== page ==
Blockchain-a-threat-to-bureaucracy

People always associate bureaucracy with something that is frustrating, time-consuming, and costly. A person who has ever had to wait months to resolve some personal issue or get a needed document, or had to spend hours waiting in lines to sign a paper, can relate to the problem of bureaucracy. What can help solve the issue? Is the most-talked technology blockchain a threat to bureaucracy? 

Blockchain as a Word of the Future 

Due to its decentralized nature and the absence of the “third” parties or intermediaries, blockchain facilitates trust. Blockchain’s immutability ensures that nobody can change once written data there. Apart from that, blockchain’s speed makes it the best solution for getting data efficiently in just seconds.  

What makes us think that blockchain can be a threat to bureaucracy?

  • A key feature of blockchain-based services is transparency through decentralization. It allows participants to see and verify data. For example, using blockchain can facilitate independent verification of governmental claims. The potential for distrust will reduce when both citizens and government agencies share access to records.
  • Another potential advantage of blockchain-based services is sensitive data protection. Social Security numbers, addresses, birth dates, and driver’s license numbers can be a target for attackers.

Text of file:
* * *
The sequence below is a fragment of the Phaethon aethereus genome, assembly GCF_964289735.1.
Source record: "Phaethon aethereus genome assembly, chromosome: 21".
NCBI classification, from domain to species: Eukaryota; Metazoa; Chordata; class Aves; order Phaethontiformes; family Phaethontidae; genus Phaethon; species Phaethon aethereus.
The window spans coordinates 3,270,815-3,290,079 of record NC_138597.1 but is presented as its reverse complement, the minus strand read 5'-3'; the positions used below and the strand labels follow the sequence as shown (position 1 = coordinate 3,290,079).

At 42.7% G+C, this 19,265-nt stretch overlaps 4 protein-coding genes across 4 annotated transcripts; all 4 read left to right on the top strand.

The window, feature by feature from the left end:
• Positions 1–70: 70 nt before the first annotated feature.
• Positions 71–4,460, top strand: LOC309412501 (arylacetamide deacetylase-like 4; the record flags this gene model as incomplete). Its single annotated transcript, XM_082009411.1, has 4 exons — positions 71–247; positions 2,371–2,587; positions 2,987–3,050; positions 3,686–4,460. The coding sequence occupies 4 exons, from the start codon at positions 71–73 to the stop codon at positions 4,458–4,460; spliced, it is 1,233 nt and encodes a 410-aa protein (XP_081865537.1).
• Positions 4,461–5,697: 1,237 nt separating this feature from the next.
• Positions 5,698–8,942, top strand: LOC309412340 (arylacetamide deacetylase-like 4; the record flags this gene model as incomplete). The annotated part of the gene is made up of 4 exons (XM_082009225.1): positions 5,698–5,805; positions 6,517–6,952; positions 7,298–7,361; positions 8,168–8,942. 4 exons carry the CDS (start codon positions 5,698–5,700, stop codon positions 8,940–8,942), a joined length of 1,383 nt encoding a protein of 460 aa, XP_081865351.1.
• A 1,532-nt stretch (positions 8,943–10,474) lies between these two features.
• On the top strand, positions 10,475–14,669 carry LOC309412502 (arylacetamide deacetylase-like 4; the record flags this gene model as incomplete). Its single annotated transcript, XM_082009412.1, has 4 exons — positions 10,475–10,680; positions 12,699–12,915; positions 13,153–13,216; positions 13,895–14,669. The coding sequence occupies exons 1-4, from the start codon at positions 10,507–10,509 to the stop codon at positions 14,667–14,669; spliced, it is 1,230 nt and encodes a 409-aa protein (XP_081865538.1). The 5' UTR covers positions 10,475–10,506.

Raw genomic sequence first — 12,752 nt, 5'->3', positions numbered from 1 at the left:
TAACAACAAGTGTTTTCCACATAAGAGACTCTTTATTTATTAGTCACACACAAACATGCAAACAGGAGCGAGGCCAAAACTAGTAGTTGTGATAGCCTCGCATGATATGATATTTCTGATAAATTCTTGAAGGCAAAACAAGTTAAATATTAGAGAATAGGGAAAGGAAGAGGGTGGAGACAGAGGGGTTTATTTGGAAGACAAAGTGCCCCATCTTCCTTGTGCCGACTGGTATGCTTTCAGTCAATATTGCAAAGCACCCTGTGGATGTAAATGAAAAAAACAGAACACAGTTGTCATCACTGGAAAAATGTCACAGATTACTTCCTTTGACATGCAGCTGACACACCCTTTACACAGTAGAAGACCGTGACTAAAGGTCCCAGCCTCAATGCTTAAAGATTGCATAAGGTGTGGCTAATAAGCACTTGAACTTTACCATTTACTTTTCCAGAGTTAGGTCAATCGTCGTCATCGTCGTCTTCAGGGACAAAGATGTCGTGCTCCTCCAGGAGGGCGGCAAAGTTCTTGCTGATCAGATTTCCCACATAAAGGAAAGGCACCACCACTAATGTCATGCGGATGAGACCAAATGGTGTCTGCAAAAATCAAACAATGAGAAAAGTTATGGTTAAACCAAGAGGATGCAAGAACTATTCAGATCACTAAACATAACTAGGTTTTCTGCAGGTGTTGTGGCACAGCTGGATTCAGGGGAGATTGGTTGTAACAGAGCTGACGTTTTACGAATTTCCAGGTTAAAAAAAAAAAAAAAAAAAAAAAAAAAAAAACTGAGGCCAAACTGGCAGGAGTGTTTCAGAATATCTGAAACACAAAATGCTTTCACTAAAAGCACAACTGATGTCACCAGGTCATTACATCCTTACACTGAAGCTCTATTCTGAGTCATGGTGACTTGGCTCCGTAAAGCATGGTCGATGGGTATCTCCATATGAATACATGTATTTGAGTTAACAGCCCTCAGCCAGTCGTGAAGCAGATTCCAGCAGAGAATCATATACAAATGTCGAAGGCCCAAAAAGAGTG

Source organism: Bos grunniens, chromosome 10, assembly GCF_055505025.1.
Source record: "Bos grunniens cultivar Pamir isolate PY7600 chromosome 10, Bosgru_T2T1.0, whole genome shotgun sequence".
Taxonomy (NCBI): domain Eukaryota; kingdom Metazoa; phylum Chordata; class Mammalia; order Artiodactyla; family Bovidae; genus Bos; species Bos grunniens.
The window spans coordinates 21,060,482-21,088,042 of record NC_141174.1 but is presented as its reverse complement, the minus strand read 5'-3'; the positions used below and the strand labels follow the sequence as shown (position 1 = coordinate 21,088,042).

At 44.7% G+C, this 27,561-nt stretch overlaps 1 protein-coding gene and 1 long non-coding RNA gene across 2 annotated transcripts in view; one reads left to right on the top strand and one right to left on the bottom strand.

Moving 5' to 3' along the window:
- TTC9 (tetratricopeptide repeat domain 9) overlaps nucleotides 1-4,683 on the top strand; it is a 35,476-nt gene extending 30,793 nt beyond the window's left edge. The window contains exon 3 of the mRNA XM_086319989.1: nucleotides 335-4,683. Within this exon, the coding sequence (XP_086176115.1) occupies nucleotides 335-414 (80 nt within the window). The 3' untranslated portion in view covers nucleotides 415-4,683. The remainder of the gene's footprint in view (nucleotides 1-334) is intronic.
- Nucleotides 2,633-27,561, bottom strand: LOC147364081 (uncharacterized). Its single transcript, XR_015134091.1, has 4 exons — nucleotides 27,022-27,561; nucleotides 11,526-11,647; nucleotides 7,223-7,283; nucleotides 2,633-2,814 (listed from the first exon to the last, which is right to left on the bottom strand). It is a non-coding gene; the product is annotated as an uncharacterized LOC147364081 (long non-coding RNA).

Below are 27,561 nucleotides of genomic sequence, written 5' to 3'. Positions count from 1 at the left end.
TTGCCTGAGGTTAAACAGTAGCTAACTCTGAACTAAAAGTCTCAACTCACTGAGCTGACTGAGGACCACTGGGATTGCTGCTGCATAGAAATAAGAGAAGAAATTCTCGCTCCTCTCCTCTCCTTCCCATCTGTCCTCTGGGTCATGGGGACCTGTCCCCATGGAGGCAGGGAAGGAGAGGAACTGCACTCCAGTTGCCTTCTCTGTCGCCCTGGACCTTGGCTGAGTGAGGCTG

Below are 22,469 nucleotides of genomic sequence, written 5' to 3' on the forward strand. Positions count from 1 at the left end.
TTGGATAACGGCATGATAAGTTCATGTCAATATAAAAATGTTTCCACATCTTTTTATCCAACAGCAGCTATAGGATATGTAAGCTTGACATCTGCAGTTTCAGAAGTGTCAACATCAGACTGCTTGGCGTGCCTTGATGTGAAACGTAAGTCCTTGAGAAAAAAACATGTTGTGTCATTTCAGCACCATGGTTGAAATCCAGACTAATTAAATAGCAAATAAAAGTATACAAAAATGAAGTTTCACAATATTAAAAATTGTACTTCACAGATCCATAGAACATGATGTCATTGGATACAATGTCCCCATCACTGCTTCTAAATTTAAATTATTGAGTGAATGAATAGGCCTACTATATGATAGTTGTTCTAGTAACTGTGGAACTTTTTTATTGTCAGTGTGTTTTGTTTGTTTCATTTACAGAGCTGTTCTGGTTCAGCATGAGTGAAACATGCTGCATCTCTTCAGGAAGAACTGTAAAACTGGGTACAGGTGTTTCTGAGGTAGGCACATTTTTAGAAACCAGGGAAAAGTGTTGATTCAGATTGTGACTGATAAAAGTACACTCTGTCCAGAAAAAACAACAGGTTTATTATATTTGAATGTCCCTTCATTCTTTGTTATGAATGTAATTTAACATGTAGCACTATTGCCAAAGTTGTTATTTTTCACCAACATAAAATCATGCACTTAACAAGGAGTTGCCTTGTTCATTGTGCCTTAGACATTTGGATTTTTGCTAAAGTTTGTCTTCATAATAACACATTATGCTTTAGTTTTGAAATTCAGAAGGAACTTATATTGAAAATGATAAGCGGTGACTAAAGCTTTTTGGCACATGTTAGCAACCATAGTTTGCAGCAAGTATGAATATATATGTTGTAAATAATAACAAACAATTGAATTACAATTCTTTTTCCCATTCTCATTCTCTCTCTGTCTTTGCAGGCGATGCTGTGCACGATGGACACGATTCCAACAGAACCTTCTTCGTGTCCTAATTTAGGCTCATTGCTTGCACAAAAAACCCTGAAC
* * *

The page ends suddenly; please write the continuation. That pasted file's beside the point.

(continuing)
• The third possible benefit is reducing costs and improving efficiency. Blockchain technology can reduce streamline processes, redundancy, bolster security, decrease audit burdens, and ensure data integrity. Besides, due to blockchain speed and efficiency, a payment and accounting system will be able to provide a permanent audit trail and facilitate faster reconciliation.

Blockchain Use-cases to Eliminate Bureaucracy

Let’s take traditional painful processes of permitting and registration. Sharing of information among government systems and the private sectors, for insurance claims, assistance services, medical trials, and acquisition actions may considerably improve experiences for citizens.

Blockchain-based services can replace some of these functions by recording transactions. Governments have already started experimenting with using the software to record property ownership. It is administratively easy because the blockchain automatically documents it. So, it may skip the need for people to use central registers to access information.

The concept of smart contracts on blockchain may also help improve performance. These contracts automatically perform certain functions if pre-defined conditions are met. For example, businesses can set-up real-time tax payments when they receive income – and automatically receive rebates where appropriate. Similarly, individuals can set up automatic self-assessment returns, skipping the need to interact with HMRC officials.

To learn more about Novem, visit: https://novemgold.com

Join the discussion in our Telegram channels and follow our progress on social:

Novem Research